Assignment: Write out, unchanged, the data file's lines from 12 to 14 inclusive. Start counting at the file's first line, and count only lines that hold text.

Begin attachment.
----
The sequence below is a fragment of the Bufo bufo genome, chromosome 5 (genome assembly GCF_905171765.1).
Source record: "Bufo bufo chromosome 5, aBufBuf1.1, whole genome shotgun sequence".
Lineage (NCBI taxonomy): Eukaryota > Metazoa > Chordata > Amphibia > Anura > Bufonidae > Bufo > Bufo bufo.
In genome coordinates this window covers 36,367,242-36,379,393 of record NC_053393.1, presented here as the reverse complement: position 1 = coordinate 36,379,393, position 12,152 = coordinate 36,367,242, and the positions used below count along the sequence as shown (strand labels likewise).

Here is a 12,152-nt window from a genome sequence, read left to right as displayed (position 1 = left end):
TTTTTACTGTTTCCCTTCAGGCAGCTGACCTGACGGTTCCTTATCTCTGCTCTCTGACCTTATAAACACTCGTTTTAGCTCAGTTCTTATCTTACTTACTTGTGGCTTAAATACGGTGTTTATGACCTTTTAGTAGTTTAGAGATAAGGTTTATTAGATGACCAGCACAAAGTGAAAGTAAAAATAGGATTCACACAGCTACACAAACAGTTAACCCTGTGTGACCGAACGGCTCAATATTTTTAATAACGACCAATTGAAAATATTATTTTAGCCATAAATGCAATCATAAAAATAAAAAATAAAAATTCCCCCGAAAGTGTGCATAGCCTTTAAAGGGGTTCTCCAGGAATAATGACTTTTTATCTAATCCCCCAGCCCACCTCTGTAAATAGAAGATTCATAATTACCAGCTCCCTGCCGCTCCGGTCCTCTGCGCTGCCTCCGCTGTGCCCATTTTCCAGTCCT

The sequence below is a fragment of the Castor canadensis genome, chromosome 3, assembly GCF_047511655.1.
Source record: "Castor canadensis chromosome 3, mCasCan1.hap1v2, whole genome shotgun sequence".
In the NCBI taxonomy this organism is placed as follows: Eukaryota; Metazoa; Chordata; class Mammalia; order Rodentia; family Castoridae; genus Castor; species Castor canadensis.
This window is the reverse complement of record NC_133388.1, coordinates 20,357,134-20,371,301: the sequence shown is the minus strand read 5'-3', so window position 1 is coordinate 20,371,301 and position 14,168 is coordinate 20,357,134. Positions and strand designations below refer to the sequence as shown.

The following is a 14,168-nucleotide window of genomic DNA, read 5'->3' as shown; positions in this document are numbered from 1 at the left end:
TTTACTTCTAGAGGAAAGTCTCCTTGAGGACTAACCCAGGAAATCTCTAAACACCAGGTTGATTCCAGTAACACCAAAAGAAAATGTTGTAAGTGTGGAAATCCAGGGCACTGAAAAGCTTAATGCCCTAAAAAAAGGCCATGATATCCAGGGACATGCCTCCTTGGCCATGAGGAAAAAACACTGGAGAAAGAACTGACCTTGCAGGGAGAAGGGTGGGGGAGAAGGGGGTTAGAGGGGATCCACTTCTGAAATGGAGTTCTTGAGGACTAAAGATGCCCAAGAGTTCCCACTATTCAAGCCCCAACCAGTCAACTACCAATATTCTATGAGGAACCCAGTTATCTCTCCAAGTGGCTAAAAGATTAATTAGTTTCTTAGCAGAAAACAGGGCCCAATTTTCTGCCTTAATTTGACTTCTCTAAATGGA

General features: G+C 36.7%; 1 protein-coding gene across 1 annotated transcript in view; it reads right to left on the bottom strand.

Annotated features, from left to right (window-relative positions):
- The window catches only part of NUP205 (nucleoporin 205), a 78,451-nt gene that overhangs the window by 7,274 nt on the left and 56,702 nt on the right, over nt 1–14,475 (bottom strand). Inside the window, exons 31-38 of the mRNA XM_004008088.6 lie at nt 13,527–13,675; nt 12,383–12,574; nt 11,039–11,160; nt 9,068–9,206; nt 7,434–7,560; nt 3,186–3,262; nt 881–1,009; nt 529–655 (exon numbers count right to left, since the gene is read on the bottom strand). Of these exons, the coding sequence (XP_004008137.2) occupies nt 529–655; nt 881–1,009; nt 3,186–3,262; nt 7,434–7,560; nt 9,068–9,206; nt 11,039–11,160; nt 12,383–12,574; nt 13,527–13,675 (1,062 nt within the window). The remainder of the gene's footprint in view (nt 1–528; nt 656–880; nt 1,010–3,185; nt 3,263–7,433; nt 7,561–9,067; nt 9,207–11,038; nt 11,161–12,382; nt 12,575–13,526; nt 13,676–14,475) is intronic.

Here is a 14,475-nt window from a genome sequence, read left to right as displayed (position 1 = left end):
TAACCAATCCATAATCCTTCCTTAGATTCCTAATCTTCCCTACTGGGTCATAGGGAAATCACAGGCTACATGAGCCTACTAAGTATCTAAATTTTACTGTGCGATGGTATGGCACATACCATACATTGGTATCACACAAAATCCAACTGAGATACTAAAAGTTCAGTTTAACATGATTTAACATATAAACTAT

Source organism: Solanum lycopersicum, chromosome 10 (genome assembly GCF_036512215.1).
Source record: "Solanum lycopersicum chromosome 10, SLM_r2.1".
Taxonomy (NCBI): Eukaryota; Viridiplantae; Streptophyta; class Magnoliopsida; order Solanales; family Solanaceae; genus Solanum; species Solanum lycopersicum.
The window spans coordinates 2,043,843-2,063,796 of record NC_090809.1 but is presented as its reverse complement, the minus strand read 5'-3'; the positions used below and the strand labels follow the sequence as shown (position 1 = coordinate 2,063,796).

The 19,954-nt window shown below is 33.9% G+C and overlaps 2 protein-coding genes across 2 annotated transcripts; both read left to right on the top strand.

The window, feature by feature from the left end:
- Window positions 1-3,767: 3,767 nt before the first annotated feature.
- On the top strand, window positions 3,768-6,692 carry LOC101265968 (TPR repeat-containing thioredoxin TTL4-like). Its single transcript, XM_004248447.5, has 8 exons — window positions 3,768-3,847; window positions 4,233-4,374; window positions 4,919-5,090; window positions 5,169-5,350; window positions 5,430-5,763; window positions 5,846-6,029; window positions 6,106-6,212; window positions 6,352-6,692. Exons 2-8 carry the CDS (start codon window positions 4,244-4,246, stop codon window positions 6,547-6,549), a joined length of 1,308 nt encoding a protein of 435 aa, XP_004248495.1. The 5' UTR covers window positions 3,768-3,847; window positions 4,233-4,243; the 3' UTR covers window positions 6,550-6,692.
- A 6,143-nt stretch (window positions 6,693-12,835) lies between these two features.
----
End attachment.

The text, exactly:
TTTACTTCTAGAGGAAAGTCTCCTTGAGGACTAACCCAGGAAATCTCTAAACACCAGGTTGATTCCAGTAACACCAAAAGAAAATGTTGTAAGTGTGGAAATCCAGGGCACTGAAAAGCTTAATGCCCTAAAAAAAGGCCATGATATCCAGGGACATGCCTCCTTGGCCATGAGGAAAAAACACTGGAGAAAGAACTGACCTTGCAGGGAGAAGGGTGGGGGAGAAGGGGGTTAGAGGGGATCCACTTCTGAAATGGAGTTCTTGAGGACTAAAGATGCCCAAGAGTTCCCACTATTCAAGCCCCAACCAGTCAACTACCAATATTCTATGAGGAACCCAGTTATCTCTCCAAGTGGCTAAAAGATTAATTAGTTTCTTAGCAGAAAACAGGGCCCAATTTTCTGCCTTAATTTGACTTCTCTAAATGGA

General features: G+C 36.7%; 1 protein-coding gene across 1 annotated transcript in view; it reads right to left on the bottom strand.

Annotated features, from left to right (window-relative positions):